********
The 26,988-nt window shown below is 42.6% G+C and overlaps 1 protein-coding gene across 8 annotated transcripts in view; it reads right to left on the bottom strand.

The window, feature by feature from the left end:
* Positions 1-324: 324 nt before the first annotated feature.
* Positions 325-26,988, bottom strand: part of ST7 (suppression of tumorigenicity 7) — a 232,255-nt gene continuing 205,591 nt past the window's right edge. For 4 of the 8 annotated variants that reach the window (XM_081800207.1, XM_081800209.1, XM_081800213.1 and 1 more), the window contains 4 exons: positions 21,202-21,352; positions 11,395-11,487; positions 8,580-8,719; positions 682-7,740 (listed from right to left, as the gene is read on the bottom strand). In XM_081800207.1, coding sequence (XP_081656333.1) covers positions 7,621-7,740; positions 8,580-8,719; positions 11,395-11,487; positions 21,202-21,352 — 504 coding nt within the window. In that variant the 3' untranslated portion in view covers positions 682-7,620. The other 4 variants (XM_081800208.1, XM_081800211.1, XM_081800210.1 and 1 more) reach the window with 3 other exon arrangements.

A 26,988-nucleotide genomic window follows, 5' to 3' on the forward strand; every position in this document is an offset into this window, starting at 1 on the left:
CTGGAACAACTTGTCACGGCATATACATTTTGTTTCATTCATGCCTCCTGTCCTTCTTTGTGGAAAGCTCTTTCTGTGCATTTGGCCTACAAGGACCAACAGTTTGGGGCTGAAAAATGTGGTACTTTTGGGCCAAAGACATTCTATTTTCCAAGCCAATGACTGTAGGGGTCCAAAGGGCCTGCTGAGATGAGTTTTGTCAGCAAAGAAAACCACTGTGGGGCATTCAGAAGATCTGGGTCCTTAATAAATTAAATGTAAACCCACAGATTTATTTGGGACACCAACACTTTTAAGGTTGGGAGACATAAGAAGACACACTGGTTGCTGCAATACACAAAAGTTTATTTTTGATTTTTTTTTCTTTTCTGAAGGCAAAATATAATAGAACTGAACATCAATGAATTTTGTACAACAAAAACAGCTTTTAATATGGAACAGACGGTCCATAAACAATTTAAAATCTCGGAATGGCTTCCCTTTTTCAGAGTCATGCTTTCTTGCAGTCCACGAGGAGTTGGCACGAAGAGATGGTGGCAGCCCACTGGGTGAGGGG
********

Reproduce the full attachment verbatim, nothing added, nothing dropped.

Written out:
The 26,988-nt window shown below is 42.6% G+C and overlaps 1 protein-coding gene across 8 annotated transcripts in view; it reads right to left on the bottom strand.

The window, feature by feature from the left end:
* Positions 1-324: 324 nt before the first annotated feature.
* Positions 325-26,988, bottom strand: part of ST7 (suppression of tumorigenicity 7) — a 232,255-nt gene continuing 205,591 nt past the window's right edge. For 4 of the 8 annotated variants that reach the window (XM_081800207.1, XM_081800209.1, XM_081800213.1 and 1 more), the window contains 4 exons: positions 21,202-21,352; positions 11,395-11,487; positions 8,580-8,719; positions 682-7,740 (listed from right to left, as the gene is read on the bottom strand). In XM_081800207.1, coding sequence (XP_081656333.1) covers positions 7,621-7,740; positions 8,580-8,719; positions 11,395-11,487; positions 21,202-21,352 — 504 coding nt within the window. In that variant the 3' untranslated portion in view covers positions 682-7,620. The other 4 variants (XM_081800208.1, XM_081800211.1, XM_081800210.1 and 1 more) reach the window with 3 other exon arrangements.

A 26,988-nucleotide genomic window follows, 5' to 3' on the forward strand; every position in this document is an offset into this window, starting at 1 on the left:
CTGGAACAACTTGTCACGGCATATACATTTTGTTTCATTCATGCCTCCTGTCCTTCTTTGTGGAAAGCTCTTTCTGTGCATTTGGCCTACAAGGACCAACAGTTTGGGGCTGAAAAATGTGGTACTTTTGGGCCAAAGACATTCTATTTTCCAAGCCAATGACTGTAGGGGTCCAAAGGGCCTGCTGAGATGAGTTTTGTCAGCAAAGAAAACCACTGTGGGGCATTCAGAAGATCTGGGTCCTTAATAAATTAAATGTAAACCCACAGATTTATTTGGGACACCAACACTTTTAAGGTTGGGAGACATAAGAAGACACACTGGTTGCTGCAATACACAAAAGTTTATTTTTGATTTTTTTTTCTTTTCTGAAGGCAAAATATAATAGAACTGAACATCAATGAATTTTGTACAACAAAAACAGCTTTTAATATGGAACAGACGGTCCATAAACAATTTAAAATCTCGGAATGGCTTCCCTTTTTCAGAGTCATGCTTTCTTGCAGTCCACGAGGAGTTGGCACGAAGAGATGGTGGCAGCCCACTGGGTGAGGGG